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# 5 Ways to Increase Your Control Over the Centre

At this stage in the free chess course you should have a good understanding of why it is important to develop your pieces toward the centre.

But what else can you do to increase your control of the centre? In this lesson I’ll show you 5 practical things you can do to achieve your centre-control objective:

Let’s see an example of each idea.

## 1. Fight for space in the centre

When you consider squares as targets it implies that you bring all your forces towards those squares in an attempt to take control of them. A halfhearted attempt will not succeed against an opponent who makes a wholehearted effort!

In the example below it is white’s turn to move. Both players are fighting for control of the centre. It seems that white is doing a bit better thanks to his knight on the strong f5-square, his central pawns and Bb2 that support the central pawns.

Diagram above: White plays d4 to increase his space in the centre. He can do this since all his pieces perfectly support the move.

You might be thinking here – even though white has an advantage in the centre how will this help him win the game? It is very important to understand that having an advantage does not mean you are going to win! Having the advantage simply means you have better chances than your opponent and by accumulating your advantages, you increase your winning chances,

When you are playing against a strong player there is no such thing as an easy win. To become good you must be willing to work hard for your victories!

## 2. Move your pieces towards, or into, the centre

In the next example material is equal but black’s pieces are burdened with the tasks of defending his weak pawns (particularly a5, b7 and d6). White’s rooks and bishop already aim at the centre – which is good. White can further increase his advantage by centralizing his queen and taking control of the e-file.

Diagram above: White plays Qe4. You will usually get an advantage if your pieces can take control over central squares.

In the final position white controls the centre and is even threatening Bh4 since Qe4 defends the h4-square as well. White’s centralized pieces gives him an advantage.

Note: Before doing it, you have to consider how stable your piece would be in the centre. There is not much benefit if you can place your piece in the centre just to be chased out soon by an enemy piece.

## 3. Neutralize enemy pieces that control the centre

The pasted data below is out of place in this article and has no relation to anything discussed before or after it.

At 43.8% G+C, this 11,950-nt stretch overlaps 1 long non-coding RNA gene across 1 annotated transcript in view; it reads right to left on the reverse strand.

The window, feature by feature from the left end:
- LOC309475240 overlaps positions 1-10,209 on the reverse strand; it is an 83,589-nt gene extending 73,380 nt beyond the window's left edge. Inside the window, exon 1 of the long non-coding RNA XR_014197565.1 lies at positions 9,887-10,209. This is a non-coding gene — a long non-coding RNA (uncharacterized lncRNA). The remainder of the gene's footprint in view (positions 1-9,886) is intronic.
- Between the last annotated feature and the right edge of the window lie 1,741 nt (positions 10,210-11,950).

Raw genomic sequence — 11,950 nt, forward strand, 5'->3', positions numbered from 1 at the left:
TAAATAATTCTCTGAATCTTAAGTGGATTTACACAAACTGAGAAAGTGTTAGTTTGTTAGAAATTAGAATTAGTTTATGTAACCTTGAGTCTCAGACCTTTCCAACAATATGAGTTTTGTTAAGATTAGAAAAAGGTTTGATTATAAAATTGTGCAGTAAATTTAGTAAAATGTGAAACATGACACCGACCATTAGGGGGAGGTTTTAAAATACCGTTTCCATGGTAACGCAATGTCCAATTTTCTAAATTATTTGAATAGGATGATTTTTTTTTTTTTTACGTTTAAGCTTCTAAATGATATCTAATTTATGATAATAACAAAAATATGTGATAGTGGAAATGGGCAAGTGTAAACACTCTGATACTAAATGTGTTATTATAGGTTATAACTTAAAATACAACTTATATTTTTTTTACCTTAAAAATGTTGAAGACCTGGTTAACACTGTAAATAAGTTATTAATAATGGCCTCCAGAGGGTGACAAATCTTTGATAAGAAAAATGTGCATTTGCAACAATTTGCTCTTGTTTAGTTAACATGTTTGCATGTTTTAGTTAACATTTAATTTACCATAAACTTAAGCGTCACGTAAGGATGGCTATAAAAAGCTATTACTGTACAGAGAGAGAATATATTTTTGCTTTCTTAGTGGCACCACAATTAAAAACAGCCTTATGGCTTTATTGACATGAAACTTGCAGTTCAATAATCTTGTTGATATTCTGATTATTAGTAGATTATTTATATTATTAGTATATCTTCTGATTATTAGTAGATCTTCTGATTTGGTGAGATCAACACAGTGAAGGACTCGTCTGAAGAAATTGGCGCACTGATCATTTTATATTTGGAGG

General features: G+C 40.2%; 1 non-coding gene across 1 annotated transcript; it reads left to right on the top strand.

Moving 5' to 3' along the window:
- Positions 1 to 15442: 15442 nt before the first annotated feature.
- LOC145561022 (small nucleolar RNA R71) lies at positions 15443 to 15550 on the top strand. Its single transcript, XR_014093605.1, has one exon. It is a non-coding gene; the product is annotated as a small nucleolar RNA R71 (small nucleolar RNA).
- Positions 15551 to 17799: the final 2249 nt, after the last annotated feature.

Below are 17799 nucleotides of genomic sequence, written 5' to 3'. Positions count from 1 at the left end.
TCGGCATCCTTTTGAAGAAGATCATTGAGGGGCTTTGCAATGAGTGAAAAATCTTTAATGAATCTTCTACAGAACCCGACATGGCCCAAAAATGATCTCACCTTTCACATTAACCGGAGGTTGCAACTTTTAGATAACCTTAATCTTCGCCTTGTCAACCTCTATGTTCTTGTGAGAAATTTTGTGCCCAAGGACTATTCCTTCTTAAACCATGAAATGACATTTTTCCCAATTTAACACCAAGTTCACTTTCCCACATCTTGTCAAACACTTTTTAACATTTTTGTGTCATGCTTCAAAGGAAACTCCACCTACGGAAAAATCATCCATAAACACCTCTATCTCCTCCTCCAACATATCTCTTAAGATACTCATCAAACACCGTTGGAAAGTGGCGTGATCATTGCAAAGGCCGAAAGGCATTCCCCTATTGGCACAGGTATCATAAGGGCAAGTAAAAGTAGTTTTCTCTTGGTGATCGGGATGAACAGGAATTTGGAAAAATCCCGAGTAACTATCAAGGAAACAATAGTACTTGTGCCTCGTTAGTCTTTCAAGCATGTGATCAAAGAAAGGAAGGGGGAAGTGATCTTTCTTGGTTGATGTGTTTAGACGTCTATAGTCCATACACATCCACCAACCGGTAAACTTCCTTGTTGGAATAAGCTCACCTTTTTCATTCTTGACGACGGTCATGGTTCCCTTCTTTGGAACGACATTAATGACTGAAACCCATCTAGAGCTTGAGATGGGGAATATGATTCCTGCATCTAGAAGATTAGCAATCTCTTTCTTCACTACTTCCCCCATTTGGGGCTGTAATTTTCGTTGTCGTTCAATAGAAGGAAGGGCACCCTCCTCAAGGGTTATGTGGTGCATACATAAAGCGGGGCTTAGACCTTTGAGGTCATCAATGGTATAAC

You can neutralize enemy pieces in 3 ways:

• Exchange enemy pieces that control the centre
• Attack enemy pieces that control central squares

Below is an example of each method.

### Exchange enemy pieces that control the centre

If your opponent’s piece plays an important role in the centre, it may be useful to exchange that piece.

Diagram above: You should think twice before you give up a bishop for a knight. However, in this position white can increase their control in the centre by exchanging their bishop for the black knight on c6.

### Attack enemy pieces that control central squares

An chess piece can control the centre from a distance, even if it doesn’t occupy the centre. You can indirectly increase your control in the centre by chasing enemy pieces that control central squares.

In the position below white would be pleased if he can land his knight on the d5-square. However, the black knight on f6 prevents this idea. Any plans for white?

Diagram above: White plays 1. g5. White gains control over d5 by chasing the black knight away from the centre.

By playing 1.g5! white chases the black Nf6 out of the centre and gives white control over d5. White will probably follow-up by playing f3-f4 so that his Bg2 can support the Nd5. White will have an advantage due to his control of the central squares – which he achieved by attacking the Nf6 that protected the central d5-square.

## 4. Chase enemy pieces out of the centre

Enemy pieces in the centre should be neutralized or chased away. The best way to chase a piece away is usually with a pawn. In this example white has a strong knight in the centre that forces the Be8 to defend the c6-pawn.

Diagram above: Black plays 1… f6. Enemy pieces in the centre should be chased out if possible.

Chasing the white knight out of the centre and improving the role of the bishop (Be8 can go to g6 or h5 now) brought new life into black’s position. In the ensuing endgame black will have a bishop vs white’s knight. The misplaced position of white’s knight and the fact that a bishop is generally a bit stronger than a knight (particularly in an endgame) gives black an advantage here.

## 5. Exchange a flank pawn for a central pawn

We already know that pawns play a very important role in centre-control and the centre-pawns play an even more important role than the pawns towards the sides of the board (flank pawns). Therefore it is often a good idea if you can exchange a side-pawn (flank pawn) for a central pawn. It would mean that you have an extra centre-pawn – which is to your advantage.

In the example below white has a seemingly strong pawn-chain in the centre. How can black destroy this pawn-chain and prove that he can counter-attack white’s strong centre-pawns?

Diagram above: By playing 1… c6, black wants to exchange a flank-pawn for a centre-pawn.

After playing 1… c6 (threatening to win a pawn on d5), dxc6, bxc6, black’s advantage will be mainly thanks to his pawn-mass in the centre.

Next Lesson – Objectives in Chess: Keep the king safe